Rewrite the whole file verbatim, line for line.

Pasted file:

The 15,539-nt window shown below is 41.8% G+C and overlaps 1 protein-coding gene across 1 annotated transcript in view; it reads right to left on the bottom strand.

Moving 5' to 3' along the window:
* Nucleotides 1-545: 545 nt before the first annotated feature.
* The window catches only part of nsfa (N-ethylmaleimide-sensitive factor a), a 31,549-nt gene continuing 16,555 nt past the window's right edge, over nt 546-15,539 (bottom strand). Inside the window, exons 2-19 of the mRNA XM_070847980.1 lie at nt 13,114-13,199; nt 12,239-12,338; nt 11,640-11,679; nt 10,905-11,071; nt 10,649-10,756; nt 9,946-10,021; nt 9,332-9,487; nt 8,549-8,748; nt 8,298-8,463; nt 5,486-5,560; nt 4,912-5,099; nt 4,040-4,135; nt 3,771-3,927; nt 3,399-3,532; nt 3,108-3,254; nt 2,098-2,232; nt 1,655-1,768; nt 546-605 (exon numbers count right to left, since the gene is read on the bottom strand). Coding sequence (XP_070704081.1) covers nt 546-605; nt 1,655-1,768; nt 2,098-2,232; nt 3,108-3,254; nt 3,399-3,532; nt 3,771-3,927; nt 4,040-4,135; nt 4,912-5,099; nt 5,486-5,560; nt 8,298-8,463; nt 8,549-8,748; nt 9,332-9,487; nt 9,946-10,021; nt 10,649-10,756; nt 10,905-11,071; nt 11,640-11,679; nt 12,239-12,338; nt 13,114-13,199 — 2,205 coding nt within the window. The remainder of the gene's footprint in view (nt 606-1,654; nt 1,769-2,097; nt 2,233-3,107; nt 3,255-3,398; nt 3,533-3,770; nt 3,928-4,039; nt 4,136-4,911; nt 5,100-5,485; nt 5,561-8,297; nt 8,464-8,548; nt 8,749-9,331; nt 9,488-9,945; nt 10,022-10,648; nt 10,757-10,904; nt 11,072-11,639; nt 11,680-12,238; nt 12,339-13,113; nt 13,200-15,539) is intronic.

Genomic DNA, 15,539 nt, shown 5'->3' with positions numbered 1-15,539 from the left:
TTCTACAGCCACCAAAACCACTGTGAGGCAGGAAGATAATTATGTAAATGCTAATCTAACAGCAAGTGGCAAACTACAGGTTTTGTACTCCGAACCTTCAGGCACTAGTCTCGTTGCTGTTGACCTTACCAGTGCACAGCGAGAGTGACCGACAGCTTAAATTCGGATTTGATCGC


The 15,539-nt window shown below is 41.8% G+C and overlaps 1 protein-coding gene across 1 annotated transcript in view; it reads right to left on the bottom strand.

Moving 5' to 3' along the window:
* Nucleotides 1-545: 545 nt before the first annotated feature.
* The window catches only part of nsfa (N-ethylmaleimide-sensitive factor a), a 31,549-nt gene continuing 16,555 nt past the window's right edge, over nt 546-15,539 (bottom strand). Inside the window, exons 2-19 of the mRNA XM_070847980.1 lie at nt 13,114-13,199; nt 12,239-12,338; nt 11,640-11,679; nt 10,905-11,071; nt 10,649-10,756; nt 9,946-10,021; nt 9,332-9,487; nt 8,549-8,748; nt 8,298-8,463; nt 5,486-5,560; nt 4,912-5,099; nt 4,040-4,135; nt 3,771-3,927; nt 3,399-3,532; nt 3,108-3,254; nt 2,098-2,232; nt 1,655-1,768; nt 546-605 (exon numbers count right to left, since the gene is read on the bottom strand). Coding sequence (XP_070704081.1) covers nt 546-605; nt 1,655-1,768; nt 2,098-2,232; nt 3,108-3,254; nt 3,399-3,532; nt 3,771-3,927; nt 4,040-4,135; nt 4,912-5,099; nt 5,486-5,560; nt 8,298-8,463; nt 8,549-8,748; nt 9,332-9,487; nt 9,946-10,021; nt 10,649-10,756; nt 10,905-11,071; nt 11,640-11,679; nt 12,239-12,338; nt 13,114-13,199 — 2,205 coding nt within the window. The remainder of the gene's footprint in view (nt 606-1,654; nt 1,769-2,097; nt 2,233-3,107; nt 3,255-3,398; nt 3,533-3,770; nt 3,928-4,039; nt 4,136-4,911; nt 5,100-5,485; nt 5,561-8,297; nt 8,464-8,548; nt 8,749-9,331; nt 9,488-9,945; nt 10,022-10,648; nt 10,757-10,904; nt 11,072-11,639; nt 11,680-12,238; nt 12,339-13,113; nt 13,200-15,539) is intronic.

Genomic DNA, 15,539 nt, shown 5'->3' with positions numbered 1-15,539 from the left:
TTCTACAGCCACCAAAACCACTGTGAGGCAGGAAGATAATTATGTAAATGCTAATCTAACAGCAAGTGGCAAACTACAGGTTTTGTACTCCGAACCTTCAGGCACTAGTCTCGTTGCTGTTGACCTTACCAGTGCACAGCGAGAGTGACCGACAGCTTAAATTCGGATTTGATCGC